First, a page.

It's not all Jell-O & frozen peanut butter: Some salads in vintage cookbooks we'd actually enjoy today
Gelled 'salads' were evidence of social status in the mid-20th century
It's tricky to avoid Jell-O salads when diving through old cookbooks — they were the height of food fashion in the mid-20th century.
Fresh produce grown in the backyard garden was often overcooked, according to some vegetable-cooking charts of the day. Check out this one included in a publication by The Ontario Equitable Life & Accident Insurance Company:
Before the arrival of boxed gelatin, the process of making your own was long and involved boiling calves' feet.
But to serve gelled salads and desserts was evidence of social status.
The arrival of instant Jell-O made it possible for even the average homemaker to suspend all kinds of ingredients in glistening gel, moulded into impressive shapes.
- Bookmark cbc.ca/juliesrecipes to keep up with all of Julie Van Rosendaal's dishes
There's a fantastic read on the history of Jell-O and how it reflects the rise of the industrial food system and evolving domestic expectations over at Serious Eats.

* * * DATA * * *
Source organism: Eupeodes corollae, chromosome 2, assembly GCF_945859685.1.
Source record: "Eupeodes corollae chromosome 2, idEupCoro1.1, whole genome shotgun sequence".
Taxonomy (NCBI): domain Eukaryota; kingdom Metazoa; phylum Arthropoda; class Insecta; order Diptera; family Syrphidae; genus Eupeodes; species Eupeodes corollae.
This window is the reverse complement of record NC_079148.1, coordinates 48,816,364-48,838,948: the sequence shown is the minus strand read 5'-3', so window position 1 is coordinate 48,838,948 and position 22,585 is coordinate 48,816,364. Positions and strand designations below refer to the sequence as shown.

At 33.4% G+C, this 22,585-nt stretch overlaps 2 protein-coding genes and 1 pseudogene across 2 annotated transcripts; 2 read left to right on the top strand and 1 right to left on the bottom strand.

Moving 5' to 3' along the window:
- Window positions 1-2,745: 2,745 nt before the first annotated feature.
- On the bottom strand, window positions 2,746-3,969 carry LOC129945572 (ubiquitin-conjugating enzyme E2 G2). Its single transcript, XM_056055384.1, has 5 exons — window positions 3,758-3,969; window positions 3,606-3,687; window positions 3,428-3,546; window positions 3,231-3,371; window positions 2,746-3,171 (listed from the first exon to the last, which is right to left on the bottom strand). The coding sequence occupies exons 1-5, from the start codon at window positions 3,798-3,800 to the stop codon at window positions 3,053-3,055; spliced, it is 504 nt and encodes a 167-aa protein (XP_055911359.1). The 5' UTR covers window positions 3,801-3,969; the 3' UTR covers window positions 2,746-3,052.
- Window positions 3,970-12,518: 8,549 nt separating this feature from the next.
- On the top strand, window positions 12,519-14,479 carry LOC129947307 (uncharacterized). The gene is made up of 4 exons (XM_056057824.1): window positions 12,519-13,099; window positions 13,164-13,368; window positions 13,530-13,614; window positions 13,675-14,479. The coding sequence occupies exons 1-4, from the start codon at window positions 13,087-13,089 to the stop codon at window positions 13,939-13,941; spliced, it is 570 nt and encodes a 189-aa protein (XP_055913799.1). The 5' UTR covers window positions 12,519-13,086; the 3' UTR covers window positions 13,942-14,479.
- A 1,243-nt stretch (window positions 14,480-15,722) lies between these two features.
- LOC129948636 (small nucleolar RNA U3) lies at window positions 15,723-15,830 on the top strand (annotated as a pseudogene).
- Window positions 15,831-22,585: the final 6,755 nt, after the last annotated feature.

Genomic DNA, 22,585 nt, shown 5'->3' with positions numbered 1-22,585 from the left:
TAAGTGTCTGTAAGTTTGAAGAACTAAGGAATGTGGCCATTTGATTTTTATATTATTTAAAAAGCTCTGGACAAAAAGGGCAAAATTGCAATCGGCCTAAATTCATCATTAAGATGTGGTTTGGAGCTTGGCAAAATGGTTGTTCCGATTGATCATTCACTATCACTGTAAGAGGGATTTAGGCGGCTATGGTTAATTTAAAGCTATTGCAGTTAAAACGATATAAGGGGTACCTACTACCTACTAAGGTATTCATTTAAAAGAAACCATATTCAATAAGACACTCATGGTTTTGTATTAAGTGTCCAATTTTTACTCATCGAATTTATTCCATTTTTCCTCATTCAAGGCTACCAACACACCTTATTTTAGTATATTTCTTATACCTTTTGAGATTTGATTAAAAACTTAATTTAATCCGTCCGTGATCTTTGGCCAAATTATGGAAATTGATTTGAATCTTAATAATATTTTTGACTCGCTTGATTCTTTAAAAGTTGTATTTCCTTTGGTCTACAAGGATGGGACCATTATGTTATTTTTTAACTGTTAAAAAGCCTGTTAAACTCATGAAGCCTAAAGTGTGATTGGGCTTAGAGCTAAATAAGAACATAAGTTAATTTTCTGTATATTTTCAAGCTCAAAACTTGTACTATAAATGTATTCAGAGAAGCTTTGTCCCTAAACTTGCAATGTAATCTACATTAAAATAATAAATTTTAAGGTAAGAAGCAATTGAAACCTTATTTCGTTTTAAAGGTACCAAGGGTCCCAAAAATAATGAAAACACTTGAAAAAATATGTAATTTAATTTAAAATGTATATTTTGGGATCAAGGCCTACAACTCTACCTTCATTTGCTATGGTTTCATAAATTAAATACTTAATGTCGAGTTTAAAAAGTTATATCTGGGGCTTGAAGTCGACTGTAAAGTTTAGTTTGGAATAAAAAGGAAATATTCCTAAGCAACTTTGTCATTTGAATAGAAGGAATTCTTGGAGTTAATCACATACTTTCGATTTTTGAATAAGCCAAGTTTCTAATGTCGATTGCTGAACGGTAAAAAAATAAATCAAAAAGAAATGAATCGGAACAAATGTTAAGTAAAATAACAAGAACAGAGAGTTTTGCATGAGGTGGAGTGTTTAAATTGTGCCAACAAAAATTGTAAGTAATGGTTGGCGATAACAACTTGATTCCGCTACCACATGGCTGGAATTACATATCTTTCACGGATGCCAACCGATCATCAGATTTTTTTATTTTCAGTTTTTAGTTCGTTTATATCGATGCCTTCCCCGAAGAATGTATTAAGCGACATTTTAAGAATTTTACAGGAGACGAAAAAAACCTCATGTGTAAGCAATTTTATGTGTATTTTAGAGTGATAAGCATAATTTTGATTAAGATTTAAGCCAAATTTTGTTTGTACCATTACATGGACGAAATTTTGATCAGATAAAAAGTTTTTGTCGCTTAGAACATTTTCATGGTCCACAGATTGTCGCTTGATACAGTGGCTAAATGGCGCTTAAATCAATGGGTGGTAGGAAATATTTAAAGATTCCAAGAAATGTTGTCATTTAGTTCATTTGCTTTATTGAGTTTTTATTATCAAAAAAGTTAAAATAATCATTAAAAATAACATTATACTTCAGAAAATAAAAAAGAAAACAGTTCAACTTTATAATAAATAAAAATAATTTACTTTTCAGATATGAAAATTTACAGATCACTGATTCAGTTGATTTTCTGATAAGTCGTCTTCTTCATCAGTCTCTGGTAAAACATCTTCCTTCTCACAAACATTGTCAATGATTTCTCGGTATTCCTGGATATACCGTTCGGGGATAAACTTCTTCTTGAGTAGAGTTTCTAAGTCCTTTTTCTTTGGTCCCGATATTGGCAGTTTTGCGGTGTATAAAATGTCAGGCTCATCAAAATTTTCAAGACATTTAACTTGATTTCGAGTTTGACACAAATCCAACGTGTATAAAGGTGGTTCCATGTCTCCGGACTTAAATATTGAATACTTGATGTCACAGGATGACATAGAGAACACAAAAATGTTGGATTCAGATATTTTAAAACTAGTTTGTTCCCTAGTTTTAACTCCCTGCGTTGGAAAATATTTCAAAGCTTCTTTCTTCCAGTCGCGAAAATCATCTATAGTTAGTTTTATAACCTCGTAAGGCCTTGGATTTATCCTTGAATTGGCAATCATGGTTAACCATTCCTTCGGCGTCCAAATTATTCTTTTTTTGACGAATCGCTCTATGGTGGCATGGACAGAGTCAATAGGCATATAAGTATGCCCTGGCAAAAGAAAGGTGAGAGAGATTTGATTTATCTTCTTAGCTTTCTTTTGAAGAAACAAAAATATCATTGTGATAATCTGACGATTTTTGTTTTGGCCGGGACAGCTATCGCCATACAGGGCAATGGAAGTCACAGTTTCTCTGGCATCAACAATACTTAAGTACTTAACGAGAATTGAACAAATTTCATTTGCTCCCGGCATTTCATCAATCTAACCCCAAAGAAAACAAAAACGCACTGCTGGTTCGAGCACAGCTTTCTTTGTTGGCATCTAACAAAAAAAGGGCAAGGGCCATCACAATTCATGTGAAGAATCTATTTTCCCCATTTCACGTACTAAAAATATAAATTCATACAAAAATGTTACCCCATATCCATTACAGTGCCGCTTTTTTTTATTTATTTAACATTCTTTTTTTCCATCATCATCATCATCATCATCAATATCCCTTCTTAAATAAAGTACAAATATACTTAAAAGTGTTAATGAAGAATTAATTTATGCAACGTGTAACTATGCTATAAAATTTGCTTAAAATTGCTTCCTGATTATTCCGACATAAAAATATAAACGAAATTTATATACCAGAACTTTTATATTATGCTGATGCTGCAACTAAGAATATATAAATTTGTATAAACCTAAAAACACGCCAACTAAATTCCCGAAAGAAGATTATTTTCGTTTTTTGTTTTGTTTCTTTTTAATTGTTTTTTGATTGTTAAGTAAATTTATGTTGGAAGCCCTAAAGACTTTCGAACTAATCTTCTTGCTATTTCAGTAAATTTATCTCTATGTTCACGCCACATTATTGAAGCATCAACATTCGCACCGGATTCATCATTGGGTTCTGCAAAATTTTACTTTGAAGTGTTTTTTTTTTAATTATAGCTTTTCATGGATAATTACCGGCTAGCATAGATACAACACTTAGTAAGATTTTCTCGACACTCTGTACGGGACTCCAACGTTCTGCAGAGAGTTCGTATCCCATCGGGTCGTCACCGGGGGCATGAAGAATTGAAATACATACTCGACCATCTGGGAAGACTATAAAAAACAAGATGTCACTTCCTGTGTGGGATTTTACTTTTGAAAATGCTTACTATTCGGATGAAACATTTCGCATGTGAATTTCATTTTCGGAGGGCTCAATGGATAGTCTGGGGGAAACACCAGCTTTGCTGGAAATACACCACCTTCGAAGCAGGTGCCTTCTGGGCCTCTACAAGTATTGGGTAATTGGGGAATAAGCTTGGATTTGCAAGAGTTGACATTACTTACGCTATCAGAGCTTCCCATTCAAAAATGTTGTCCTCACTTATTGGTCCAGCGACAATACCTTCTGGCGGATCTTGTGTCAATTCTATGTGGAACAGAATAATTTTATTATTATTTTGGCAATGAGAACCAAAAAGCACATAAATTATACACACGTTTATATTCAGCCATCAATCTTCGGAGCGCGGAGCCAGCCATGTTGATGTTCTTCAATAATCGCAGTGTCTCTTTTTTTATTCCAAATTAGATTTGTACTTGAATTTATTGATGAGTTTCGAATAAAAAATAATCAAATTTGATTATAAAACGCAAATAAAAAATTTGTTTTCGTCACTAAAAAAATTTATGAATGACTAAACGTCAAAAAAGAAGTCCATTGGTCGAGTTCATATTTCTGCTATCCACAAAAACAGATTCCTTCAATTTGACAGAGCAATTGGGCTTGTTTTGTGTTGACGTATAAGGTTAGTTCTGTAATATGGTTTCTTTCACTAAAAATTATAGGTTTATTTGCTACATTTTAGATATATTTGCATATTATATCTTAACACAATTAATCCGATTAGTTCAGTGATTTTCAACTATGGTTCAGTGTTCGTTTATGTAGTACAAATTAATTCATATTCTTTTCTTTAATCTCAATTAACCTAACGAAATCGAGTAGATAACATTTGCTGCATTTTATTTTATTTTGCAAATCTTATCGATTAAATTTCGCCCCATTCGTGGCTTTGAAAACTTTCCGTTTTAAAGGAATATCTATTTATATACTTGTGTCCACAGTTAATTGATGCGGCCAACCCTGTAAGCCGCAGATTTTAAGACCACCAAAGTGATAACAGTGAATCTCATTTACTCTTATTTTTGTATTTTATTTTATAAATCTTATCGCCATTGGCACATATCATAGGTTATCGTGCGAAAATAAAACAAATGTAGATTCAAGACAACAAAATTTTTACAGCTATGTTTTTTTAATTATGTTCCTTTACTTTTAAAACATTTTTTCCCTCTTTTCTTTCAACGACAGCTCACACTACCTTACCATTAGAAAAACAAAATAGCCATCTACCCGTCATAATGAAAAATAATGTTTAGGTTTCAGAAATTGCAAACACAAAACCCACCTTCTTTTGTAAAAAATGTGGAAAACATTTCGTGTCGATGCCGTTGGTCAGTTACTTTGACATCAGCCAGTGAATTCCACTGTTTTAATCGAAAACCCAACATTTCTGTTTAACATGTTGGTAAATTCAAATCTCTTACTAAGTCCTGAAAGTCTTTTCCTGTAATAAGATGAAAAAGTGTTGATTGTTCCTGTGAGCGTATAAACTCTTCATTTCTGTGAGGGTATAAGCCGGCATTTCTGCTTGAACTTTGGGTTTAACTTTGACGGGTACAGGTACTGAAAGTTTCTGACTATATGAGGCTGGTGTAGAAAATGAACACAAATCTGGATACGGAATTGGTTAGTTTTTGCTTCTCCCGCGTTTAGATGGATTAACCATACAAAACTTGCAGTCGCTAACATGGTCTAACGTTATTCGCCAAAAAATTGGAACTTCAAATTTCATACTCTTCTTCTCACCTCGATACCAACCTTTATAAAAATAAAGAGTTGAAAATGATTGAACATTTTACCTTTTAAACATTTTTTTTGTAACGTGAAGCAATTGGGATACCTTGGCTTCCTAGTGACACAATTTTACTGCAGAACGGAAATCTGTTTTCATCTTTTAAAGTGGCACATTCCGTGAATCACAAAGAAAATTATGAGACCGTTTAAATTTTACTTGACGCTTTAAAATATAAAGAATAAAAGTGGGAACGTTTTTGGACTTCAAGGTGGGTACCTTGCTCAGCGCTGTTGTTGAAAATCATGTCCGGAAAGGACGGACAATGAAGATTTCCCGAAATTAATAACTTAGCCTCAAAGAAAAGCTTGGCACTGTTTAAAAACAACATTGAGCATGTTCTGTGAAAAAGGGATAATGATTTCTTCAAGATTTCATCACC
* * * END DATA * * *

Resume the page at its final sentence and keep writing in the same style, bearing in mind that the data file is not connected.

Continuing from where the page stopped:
The Watkins Salad Book — published by the J. R. Watkins Co. — is full of what today we'd consider unusual salad combinations — frozen salads, jellied salads and unusual combinations of meat and cheese, often stuffed into tomatoes and presented on a lettuce-lined plate.
Salads were more constructed than tossed; neatness was a virtue.
And yet there are salad recipes in the book that fit completely with modern ideas, such as a kidney bean and potato salad tossed in a simple vinaigrette — oil, vinegar and mustard — with green onions, cucumbers, radishes and even hard-boiled eggs. (I like them jammy — boil for seven minutes, so they're still a bit gooey on the inside.)
This recipe is a great use of thin-skinned summer potatoes and creamy kidney beans, which too often get relegated to chili.
Canned beans are just fine, or try soaking and simmering virtually any kind of dried bean you can find.